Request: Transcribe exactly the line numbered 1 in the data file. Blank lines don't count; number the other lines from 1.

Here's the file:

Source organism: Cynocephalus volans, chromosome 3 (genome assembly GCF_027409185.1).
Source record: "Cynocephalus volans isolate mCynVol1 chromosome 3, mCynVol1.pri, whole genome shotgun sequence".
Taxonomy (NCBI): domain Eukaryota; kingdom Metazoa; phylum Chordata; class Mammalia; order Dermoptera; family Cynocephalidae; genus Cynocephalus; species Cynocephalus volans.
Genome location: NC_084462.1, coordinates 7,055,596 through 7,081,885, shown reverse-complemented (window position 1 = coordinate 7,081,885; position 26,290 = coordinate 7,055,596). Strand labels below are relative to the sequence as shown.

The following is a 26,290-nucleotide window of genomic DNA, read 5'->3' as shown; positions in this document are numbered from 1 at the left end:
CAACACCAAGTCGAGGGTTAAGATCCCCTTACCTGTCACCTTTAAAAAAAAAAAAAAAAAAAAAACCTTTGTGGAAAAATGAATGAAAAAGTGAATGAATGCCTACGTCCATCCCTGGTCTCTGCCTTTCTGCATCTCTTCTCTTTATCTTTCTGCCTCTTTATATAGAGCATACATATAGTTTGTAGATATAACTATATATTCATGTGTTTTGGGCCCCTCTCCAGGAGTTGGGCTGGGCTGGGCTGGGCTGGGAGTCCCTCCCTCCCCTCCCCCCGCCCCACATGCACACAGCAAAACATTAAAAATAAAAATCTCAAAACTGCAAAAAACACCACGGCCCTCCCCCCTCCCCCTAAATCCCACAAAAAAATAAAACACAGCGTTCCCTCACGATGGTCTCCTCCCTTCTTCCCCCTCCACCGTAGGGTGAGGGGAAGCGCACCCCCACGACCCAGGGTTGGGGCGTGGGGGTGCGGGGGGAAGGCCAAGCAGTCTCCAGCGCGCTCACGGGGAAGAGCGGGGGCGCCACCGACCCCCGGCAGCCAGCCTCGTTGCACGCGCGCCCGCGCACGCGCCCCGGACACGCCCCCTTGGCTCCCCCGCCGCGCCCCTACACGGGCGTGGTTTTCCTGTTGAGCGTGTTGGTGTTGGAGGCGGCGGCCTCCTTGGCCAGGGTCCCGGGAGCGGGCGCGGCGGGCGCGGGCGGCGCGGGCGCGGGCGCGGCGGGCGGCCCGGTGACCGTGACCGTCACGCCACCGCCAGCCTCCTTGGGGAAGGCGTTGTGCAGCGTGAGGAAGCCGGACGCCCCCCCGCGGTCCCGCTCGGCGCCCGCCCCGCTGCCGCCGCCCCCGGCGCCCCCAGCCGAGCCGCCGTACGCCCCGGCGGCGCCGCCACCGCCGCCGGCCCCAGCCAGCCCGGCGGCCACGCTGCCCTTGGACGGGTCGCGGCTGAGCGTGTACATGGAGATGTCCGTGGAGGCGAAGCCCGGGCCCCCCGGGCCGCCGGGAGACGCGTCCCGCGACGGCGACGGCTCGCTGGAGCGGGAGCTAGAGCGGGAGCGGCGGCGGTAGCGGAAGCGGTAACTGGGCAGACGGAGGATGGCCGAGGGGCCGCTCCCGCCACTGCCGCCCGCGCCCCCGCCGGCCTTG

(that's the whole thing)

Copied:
Source organism: Cynocephalus volans, chromosome 3 (genome assembly GCF_027409185.1).